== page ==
A shift in ambient temperature in the data center can result in downtime caused by overheating, hardware damage due to moisture buildup or complete system failure. With the right tracking equipment, you can detect and remedy problems with ambient temperature quickly and efficiently.
It can take time to figure out the right mix of sensors and trackers to monitor ambient temperature. However, you can't afford to take a trial-and-error approach with so much at stake. Measure several factors in your data center and review the top ambient temperature monitoring hardware to ensure a safe and consistent environment.
What ambient temperature factors should you track?
Temperature. Servers are very sensitive to temperature. You must maintain a certain range of temperature to keep them working well. This temperature threshold can vary depending on the size of your data center, the age of your equipment and your geographic location. Ambient temperature sensors quickly catch signs of overheating to help you avoid downtime.
Humidity. Humidity level in the data center is just as important as temperature. If the humidity dips too low, it can result in electrostatic discharge. If the humidity rises too high, it leads to moisture buildup. Ambient temperature sensors alert you when the humidity hits a level outside the designated range, so you can adjust humidity levels before issues occur.
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Airflow. If your data center has poor air circulation, your equipment can suffer. Servers that take in hot, stagnant air can't cool efficiently. Ambient room sensors enable you to map out and track your data center's airflow and design a more stable ambient environment. For example, if air is hot under racks, consider implementing an air delivery system to push that air up.
Start by targeting hot zones when placing rack-level sensors. Since heat rises, you should place sensors at the tops of your racks. For a full picture of airflow in your data center, place sensors at the top, bottom and middle of your server racks. Keep them away from air exiting your servers, because this can skew your readings.
Place in-room sensors near air conditioning units. This can help you target malfunctions in particular air conditioning units; otherwise, your sensors can't pick up on a malfunction, because the other units work overtime to compensate. Depending on the layout of your data center, consider which areas make the most sense ahead of placement. For example, you might want one sensor in each corner and one in the middle of the room for full coverage.
The best ambient tracking hardware for data centers
Consider ambient tracking sensors from several vendors before deploying them.
AVTech. AVTech sensors enable you to monitor temperature, humidity and airflow, as well as other environmental concerns you might have for your data center. AVTech sensors send a room alert message whenever the environment breaches a certain threshold.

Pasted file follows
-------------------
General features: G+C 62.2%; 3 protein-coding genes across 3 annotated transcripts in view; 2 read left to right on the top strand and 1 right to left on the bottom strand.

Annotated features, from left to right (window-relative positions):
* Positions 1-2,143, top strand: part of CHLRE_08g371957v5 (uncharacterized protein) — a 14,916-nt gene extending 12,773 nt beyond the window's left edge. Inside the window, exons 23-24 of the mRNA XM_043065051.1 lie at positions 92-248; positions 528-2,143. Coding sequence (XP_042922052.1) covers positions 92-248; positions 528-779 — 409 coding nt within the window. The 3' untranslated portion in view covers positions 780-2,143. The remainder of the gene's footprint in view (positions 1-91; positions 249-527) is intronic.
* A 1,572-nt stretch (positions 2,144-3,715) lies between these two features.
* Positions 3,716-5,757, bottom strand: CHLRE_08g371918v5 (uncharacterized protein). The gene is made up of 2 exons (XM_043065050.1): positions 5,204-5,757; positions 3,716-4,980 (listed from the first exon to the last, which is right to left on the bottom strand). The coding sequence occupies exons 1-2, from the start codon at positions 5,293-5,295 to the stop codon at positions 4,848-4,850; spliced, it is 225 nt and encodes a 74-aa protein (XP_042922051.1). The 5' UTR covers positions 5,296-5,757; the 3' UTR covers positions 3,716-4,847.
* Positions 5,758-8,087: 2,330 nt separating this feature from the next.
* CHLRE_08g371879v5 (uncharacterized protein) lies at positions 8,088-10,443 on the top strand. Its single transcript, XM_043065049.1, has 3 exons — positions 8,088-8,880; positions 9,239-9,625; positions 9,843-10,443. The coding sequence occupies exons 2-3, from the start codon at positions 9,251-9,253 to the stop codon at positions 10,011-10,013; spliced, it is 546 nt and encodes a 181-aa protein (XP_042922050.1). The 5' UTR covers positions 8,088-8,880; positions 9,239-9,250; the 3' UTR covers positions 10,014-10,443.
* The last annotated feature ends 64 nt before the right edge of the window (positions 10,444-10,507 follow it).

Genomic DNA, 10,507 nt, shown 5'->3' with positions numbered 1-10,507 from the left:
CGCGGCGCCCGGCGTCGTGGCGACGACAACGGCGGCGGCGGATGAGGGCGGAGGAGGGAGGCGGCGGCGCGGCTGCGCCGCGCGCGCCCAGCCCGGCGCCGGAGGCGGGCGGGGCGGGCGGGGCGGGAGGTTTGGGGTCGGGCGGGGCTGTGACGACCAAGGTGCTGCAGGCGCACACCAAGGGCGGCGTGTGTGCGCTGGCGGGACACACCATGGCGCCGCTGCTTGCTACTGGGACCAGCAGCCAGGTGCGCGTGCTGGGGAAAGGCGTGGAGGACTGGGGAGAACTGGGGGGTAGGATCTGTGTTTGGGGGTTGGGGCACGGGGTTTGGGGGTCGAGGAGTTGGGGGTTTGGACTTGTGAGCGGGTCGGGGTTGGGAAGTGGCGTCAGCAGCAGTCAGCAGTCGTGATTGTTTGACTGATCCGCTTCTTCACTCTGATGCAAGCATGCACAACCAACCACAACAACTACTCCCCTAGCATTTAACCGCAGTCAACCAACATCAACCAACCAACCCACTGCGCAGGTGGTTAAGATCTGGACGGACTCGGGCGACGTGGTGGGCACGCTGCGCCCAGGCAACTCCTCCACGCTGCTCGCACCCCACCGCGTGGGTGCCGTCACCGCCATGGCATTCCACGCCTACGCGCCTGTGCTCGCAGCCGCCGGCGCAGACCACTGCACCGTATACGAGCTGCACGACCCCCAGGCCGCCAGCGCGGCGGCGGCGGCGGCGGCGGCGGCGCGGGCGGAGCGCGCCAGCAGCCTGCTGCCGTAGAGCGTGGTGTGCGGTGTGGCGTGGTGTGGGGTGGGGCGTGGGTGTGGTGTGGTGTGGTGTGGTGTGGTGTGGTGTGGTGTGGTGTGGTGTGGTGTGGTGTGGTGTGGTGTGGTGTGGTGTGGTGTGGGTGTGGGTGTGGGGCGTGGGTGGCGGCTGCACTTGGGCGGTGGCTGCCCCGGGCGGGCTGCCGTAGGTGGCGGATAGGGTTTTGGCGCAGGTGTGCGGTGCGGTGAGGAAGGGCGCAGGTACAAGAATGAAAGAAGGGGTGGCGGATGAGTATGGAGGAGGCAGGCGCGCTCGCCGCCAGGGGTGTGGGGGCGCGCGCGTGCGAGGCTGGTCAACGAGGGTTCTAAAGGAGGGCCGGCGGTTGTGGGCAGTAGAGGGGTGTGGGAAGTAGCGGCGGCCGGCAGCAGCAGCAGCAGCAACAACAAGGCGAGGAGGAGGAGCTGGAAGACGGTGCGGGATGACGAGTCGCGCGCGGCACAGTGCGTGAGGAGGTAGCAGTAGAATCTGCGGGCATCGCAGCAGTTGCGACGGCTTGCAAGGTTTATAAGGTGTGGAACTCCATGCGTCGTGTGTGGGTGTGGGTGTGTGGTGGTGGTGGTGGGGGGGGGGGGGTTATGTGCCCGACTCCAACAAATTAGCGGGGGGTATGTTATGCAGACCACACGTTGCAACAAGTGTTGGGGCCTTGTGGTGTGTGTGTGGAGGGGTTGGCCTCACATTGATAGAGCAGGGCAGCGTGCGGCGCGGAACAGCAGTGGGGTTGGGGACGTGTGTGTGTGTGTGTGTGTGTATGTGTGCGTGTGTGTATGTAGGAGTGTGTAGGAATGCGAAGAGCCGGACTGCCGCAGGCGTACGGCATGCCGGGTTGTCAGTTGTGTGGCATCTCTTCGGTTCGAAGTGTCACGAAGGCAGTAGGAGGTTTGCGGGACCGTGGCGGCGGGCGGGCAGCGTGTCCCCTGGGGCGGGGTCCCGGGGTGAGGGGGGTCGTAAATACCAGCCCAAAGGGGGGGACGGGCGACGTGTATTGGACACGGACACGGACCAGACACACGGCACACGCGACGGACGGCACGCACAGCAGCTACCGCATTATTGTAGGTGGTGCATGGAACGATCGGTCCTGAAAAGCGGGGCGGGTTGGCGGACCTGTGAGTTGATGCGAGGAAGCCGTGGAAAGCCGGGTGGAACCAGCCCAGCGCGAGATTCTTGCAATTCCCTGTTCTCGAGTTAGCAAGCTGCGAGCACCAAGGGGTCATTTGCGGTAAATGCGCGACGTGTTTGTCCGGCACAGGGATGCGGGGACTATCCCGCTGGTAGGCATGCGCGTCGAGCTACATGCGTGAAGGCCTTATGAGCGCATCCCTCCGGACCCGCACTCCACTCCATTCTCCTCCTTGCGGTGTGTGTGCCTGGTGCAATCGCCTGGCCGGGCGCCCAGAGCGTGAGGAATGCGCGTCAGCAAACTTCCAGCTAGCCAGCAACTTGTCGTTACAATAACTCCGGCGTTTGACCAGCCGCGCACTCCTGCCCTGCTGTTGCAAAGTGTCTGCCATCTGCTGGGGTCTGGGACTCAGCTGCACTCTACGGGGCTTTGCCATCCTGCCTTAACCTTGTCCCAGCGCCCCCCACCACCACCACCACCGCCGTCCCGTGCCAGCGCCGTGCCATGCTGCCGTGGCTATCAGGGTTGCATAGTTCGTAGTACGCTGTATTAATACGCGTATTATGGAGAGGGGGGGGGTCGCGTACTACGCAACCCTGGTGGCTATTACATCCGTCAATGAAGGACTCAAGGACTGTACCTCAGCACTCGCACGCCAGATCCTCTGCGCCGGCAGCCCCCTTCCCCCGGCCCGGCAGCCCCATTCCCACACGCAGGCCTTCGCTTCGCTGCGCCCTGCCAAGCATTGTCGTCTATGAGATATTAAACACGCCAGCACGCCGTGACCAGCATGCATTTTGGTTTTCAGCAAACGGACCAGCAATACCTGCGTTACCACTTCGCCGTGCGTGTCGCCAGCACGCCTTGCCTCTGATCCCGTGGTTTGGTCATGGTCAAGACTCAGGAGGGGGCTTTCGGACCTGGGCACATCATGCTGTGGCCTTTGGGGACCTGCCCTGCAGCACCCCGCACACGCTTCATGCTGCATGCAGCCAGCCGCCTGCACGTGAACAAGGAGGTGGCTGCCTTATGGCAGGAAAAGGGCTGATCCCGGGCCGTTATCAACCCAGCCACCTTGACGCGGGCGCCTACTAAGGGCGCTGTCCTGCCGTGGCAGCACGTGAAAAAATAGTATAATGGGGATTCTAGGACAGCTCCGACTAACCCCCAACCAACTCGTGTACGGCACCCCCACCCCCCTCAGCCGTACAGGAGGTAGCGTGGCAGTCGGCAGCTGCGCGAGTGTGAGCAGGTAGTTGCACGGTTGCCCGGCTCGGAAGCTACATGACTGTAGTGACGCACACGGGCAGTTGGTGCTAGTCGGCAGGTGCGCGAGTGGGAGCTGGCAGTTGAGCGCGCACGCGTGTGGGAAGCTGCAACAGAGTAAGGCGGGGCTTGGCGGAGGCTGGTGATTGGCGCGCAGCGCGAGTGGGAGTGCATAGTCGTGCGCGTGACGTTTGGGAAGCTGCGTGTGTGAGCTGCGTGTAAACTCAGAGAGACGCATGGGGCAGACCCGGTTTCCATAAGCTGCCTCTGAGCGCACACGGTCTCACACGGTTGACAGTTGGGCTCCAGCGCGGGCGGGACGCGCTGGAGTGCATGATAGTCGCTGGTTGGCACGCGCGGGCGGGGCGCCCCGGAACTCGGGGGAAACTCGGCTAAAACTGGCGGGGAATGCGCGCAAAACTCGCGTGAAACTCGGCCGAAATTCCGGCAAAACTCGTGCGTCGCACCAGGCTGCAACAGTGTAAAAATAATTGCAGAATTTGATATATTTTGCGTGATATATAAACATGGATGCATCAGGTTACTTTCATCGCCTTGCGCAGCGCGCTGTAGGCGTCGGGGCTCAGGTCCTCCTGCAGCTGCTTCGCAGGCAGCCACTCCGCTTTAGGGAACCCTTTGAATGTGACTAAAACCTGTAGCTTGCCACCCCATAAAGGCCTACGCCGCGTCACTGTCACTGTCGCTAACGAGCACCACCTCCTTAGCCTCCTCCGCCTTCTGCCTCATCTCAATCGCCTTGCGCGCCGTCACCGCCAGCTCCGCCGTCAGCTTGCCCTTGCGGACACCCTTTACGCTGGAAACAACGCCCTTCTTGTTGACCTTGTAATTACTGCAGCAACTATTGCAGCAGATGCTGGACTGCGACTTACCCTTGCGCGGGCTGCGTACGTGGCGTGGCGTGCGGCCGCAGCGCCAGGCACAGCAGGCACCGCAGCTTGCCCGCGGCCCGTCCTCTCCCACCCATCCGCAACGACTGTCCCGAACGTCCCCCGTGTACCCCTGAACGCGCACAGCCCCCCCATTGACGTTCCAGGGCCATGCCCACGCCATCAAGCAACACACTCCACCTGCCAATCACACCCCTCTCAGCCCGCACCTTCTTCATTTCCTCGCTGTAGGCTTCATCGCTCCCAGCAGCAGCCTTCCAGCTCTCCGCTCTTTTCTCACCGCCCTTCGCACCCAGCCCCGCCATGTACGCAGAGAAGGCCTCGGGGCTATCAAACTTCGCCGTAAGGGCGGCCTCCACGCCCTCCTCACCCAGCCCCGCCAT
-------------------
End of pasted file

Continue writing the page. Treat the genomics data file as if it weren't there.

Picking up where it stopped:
Vertiv Geist. Vertiv Geist monitoring hardware comes with built-in temperature, humidity and dew-point sensors. Similar to AVTECH, you can set thresholds for these trackers that send you an alert via email, SNMP or email-to-SMS. You can also configure multiple alarms per sensor, which increases versatility depending on what factor you measure.
Paessler. The PRTG Network Monitor enables you to create your own custom sensors and notifications. It automatically sends alarm notifications to whatever external system you designate. Depending on the software plan you use, you can get up to 100 sensors for free for your data center.
Monnit. Monnit remote monitoring sensors send out alerts in real time. They come with thermocouple temperature probes for better mobility and can track coolant leaks or water damage in addition to ambient temperatures. However, Monnit only offers wireless sensors, so you risk sensor downtime in the event of a network issue.
Netmon. Netmon's AKCP sensors provide a holistic view of temperature and humidity levels. Netmon specifically designed them for server-rack temperature monitoring, and you can easily set them up and scale them for growing data centers.
Many of the above vendors offer software subscriptions to pair with their devices for easier monitoring. For more flexible software, you can consider Nagios Core, open source software you can configure to monitor your tracking hardware. To avoid the work of a custom implementation, Nagios also provides Nagios XI, a paid professional version of the software.
Monitoring ambient temperatures in the data center enables you to avoid hardware damage and achieve maximum uptime. However, to keep your data center environment fully protected, you should incorporate ambient temperature monitoring into a larger temperature monitoring system that includes server sensors, rack-level trackers and water and flooding monitoring tools.